new-york

Jay Heikes

Marianne Boesky Gallery

Richard Prince’s “Joke” paintings remain the gold standard for the use of dark verbal humor in contemporary art, but in the last few years a younger set of artists has expanded on Prince’s turn to the debased language and iconography of comedy. Its themes appear in Sarah Greenberger-Rafferty’s sculptures of splattered pies, in Sanford Biggers’s theatrical resuscitations of “Negro variety shows,” in Kalup Linzy’s tragicomic soap operas, and in Jay Heikes’s bronze casts of canes—essential props for whisking foundering comedians from onstage misery.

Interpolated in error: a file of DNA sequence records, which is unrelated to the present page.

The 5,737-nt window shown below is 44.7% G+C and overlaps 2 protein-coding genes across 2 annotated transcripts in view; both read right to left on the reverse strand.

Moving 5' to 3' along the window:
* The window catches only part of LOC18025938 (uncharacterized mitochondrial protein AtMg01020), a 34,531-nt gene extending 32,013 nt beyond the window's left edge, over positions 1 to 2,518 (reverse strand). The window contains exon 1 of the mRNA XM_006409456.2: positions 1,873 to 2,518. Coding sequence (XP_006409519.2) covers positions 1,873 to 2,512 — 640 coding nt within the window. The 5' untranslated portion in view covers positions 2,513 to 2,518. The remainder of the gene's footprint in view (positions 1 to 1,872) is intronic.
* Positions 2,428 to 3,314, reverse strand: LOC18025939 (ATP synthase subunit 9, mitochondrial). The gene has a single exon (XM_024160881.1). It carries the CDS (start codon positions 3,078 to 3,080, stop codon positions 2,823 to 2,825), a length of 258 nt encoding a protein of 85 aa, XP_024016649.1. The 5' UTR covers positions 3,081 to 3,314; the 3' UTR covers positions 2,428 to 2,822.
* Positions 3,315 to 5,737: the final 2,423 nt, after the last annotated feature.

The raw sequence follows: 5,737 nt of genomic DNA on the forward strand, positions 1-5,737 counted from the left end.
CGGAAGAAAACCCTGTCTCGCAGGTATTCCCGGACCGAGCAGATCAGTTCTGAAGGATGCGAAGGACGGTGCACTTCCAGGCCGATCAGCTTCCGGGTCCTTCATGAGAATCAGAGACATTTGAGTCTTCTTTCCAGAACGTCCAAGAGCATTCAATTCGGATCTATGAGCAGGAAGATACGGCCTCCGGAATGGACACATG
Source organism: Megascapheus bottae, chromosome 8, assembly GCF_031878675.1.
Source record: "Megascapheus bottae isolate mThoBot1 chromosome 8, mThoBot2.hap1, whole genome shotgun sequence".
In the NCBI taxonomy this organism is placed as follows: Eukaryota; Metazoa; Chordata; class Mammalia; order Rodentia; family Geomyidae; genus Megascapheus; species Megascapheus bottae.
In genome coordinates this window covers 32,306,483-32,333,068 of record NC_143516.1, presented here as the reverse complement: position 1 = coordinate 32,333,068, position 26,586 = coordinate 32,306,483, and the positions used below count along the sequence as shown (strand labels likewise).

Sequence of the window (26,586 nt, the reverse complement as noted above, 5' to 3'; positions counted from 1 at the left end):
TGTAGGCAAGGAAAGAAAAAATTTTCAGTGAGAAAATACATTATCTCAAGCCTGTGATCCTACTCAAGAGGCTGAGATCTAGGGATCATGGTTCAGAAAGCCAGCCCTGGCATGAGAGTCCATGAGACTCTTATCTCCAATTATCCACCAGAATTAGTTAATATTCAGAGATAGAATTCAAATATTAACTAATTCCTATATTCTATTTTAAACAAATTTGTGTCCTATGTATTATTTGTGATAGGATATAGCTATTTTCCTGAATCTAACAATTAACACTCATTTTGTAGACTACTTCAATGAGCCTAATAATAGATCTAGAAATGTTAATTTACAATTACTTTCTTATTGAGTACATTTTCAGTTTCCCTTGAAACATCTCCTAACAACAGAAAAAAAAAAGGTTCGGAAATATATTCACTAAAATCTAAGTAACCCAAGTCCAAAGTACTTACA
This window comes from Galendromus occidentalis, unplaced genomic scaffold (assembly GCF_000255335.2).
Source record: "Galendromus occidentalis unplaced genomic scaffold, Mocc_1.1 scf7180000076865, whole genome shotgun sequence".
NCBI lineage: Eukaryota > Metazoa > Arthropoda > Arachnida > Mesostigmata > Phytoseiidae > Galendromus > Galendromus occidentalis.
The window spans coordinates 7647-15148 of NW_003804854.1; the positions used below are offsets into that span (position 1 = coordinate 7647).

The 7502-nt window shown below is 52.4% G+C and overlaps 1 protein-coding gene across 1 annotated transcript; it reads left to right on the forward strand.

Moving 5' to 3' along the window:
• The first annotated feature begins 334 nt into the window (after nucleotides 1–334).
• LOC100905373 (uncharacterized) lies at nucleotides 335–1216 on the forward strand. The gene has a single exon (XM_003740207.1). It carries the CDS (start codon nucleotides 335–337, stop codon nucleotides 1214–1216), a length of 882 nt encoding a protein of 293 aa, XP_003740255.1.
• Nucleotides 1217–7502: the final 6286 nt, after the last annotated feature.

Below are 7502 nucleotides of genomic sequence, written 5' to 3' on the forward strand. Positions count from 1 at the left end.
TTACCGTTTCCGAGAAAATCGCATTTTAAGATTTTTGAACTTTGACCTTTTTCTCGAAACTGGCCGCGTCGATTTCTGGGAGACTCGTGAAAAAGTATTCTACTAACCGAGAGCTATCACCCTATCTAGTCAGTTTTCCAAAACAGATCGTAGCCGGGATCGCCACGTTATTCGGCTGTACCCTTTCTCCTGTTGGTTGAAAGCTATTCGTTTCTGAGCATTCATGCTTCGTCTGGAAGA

At the 2006 Whitney Biennial, Heikes showed the first of a series of installations in which drawings and sculpture are sourced from the same joke—one without a punch line—that begins, “So there’s this parrot. . . .” But jokes aren’t funny without denouement, and with each recycling of the line, Heikes has increasingly suppressed even

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